I've seen a lot of unexpected things in a lifetime of following American politics.
But I can't think of anything that astonishes me as much as today's announcement that Pennsylvania Sen. Arlen Specter is switching parties and will run as a Democrat when he seeks re–election (at the age of 80) next year.
I guess it shouldn't surprise me, though. Specter was a Democrat when he was young, then switched parties when he sought office in Philadelphia in the 1960s. He tells the story in the attached clip.
Specter was elected to the Senate in the Republican year of 1980. The Republicans took control of the Senate that year, but Specter's election didn't really contribute to it because he didn't replace a Democrat. He was elected to fill the vacancy left by the retirement of Republican Richard Schweiker, who had a centrist voting record.
In fact, four years earlier, Schweiker was named as Ronald Reagan's running mate in a political maneuver that was intended to help Reagan win the hotly contested Republican nomination in 1976 — but failed to do so. Then, in 1981, after Schweiker left the Senate and Reagan became president, Reagan chose Schweiker to be his secretary of Health and Human Services, a post he held for two years.
Specter, meanwhile, has been re–elected four times — in 1986, 1992, 1998 and 2004 — sometimes by wide margins, sometimes in close contests. He is considered a moderate, conservative on issues like crime and national security, with a more liberal record on abortion, the environment and immigration. He favors affirmative action and voted for the Civil Rights Act of 1990. He opposes same–sex marriage but supports civil unions. He supports the death penalty and opposes most forms of gun control.
Specter's greatest value to the Democrats in 2009 is the fact that, with Al Franken apparently on the brink of becoming the senator from Minnesota, he gives the Democrats the 60–seat, "filibuster–proof" majority needed to accomplish whatever they wish.
No president has had that luxury since Jimmy Carter in 1977 and 1978.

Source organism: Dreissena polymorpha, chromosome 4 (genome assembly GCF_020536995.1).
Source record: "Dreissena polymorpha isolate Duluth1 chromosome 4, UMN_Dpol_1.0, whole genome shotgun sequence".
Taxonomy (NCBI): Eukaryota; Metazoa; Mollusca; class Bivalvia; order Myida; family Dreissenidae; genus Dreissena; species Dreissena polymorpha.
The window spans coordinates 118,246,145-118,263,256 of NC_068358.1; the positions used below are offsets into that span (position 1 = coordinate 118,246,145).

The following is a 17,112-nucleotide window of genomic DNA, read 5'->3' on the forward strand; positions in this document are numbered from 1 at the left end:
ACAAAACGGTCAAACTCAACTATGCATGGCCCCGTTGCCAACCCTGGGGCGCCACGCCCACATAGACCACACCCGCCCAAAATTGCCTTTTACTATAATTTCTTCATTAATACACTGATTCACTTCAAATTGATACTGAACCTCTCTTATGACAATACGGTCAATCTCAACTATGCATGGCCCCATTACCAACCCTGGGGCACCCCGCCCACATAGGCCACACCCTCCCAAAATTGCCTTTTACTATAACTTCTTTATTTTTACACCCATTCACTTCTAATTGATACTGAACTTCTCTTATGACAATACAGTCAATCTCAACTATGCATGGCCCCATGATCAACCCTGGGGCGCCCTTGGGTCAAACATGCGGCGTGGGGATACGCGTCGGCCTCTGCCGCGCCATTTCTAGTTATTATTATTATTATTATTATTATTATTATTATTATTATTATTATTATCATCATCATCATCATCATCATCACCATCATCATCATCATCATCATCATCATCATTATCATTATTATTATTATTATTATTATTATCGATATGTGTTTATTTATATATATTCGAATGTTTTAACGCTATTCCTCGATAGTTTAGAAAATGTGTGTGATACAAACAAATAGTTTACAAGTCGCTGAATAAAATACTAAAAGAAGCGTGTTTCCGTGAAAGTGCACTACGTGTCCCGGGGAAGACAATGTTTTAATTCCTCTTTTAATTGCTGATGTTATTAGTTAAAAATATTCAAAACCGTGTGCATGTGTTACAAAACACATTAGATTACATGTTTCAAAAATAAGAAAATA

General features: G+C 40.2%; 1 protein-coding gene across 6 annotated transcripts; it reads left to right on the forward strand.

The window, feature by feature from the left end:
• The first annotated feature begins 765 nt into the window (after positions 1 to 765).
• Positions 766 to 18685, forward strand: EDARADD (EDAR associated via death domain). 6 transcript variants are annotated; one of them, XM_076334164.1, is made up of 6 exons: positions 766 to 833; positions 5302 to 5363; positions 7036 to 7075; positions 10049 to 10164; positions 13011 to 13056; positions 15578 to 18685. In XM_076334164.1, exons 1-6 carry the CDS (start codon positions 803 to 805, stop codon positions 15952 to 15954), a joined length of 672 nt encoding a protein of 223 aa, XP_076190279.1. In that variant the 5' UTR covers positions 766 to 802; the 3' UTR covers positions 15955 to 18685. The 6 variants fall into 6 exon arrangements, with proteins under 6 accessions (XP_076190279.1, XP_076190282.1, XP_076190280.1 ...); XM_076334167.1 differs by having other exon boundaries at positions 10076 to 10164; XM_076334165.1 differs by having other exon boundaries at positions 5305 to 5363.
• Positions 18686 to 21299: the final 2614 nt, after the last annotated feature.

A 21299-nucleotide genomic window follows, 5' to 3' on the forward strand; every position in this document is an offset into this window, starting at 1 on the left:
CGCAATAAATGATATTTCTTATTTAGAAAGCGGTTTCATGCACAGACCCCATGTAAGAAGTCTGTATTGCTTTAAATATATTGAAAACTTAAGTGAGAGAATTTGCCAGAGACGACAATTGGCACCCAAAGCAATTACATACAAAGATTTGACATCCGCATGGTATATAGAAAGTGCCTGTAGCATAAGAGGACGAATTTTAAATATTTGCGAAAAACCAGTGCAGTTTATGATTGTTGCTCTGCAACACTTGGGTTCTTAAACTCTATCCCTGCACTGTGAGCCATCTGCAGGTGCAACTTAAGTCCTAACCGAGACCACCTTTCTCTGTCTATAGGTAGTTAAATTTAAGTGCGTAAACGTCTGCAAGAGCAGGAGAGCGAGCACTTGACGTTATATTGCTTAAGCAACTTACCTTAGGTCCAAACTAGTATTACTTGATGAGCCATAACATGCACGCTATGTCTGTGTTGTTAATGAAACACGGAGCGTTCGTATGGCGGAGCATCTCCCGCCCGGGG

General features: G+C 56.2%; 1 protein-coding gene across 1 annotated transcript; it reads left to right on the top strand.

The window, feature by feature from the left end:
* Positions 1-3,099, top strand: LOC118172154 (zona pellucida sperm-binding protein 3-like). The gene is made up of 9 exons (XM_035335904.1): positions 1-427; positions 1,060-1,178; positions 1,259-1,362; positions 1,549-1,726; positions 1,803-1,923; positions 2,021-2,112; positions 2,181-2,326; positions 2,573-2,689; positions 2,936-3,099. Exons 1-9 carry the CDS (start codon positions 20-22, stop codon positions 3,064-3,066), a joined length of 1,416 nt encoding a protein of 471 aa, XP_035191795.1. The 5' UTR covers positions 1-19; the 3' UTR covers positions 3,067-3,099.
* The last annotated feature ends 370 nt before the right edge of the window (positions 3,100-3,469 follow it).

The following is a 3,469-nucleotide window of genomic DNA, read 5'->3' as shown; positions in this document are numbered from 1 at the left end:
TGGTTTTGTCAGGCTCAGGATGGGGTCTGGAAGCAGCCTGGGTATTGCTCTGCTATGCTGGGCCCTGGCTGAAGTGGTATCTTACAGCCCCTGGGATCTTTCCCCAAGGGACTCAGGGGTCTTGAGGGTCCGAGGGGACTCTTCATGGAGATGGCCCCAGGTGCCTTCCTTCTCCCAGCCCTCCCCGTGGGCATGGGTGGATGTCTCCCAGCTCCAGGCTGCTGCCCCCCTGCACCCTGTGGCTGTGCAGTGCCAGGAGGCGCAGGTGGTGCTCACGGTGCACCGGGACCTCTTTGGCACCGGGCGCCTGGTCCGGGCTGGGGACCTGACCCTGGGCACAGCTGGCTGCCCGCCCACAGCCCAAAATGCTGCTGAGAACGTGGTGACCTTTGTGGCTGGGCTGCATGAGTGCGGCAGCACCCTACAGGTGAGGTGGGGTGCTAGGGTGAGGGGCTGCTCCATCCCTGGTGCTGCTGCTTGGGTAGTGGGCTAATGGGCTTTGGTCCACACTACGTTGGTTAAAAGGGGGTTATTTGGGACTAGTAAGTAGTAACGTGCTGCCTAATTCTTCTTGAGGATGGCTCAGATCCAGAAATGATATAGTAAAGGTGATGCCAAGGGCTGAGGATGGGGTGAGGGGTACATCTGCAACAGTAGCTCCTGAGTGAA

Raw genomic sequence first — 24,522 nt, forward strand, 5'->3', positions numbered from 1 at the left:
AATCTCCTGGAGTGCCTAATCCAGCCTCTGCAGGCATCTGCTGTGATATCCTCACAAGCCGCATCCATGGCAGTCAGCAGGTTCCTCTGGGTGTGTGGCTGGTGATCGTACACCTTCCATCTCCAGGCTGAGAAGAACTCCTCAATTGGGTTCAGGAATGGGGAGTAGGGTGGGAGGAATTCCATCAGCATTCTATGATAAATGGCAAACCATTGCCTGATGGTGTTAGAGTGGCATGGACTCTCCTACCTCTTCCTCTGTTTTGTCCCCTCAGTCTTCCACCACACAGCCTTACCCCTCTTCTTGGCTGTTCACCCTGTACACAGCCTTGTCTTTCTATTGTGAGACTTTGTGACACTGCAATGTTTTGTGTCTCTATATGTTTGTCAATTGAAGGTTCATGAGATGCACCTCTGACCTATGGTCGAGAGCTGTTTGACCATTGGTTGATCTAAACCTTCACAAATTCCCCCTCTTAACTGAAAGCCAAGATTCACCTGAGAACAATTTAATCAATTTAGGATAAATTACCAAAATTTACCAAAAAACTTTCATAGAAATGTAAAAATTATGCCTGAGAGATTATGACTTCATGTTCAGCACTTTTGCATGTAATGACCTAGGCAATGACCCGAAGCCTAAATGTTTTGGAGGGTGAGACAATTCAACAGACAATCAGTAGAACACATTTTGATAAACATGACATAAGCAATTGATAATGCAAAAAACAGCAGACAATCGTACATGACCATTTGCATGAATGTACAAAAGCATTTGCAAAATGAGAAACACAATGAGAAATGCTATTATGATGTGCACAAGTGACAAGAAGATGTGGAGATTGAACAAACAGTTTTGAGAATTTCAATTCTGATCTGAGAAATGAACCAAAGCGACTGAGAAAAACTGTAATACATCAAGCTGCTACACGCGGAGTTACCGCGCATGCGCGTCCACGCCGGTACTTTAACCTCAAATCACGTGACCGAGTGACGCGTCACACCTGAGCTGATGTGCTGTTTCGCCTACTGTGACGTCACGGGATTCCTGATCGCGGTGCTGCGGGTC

"Since my election in 1980, as part of the Reagan Big Tent, the Republican Party has moved far to the right," Specter said in a statement today. "Last year, more than 200,000 Republicans in Pennsylvania changed their registration to become Democrats. I now find my political philosophy more in line with Democrats than Republicans."
Specter was expected to face a rough campaign for re–election as a Republican next year. Many conservatives had sworn to oppose him, in large part because of his support for the economic stimulus package. And there was much rejoicing in Republican ranks a couple of weeks ago when it became known that former Rep. Pat Toomey would challenge him for the GOP nomination next year. Toomey nearly beat Specter in the Republican primary in 2004, even though Specter was endorsed by George W. Bush, and now, presumably, becomes the odds–on favorite to win the GOP nod and face Specter in the 2010 general election.
Even though there is plenty of agenda promotion going on in both parties right now, I have to wonder if Republican National Committee chairman Michael Steele wasn't on to something when he said, "Sen. Specter didn't leave the GOP based on principles of any kind. He left to further his personal political interests because he knew that he was going to lose a Republican primary due to his left–wing voting record."
Does Specter's switch indicate a genuine change of heart? Or is it a pragmatic ploy to prolong his political career?
Time will tell.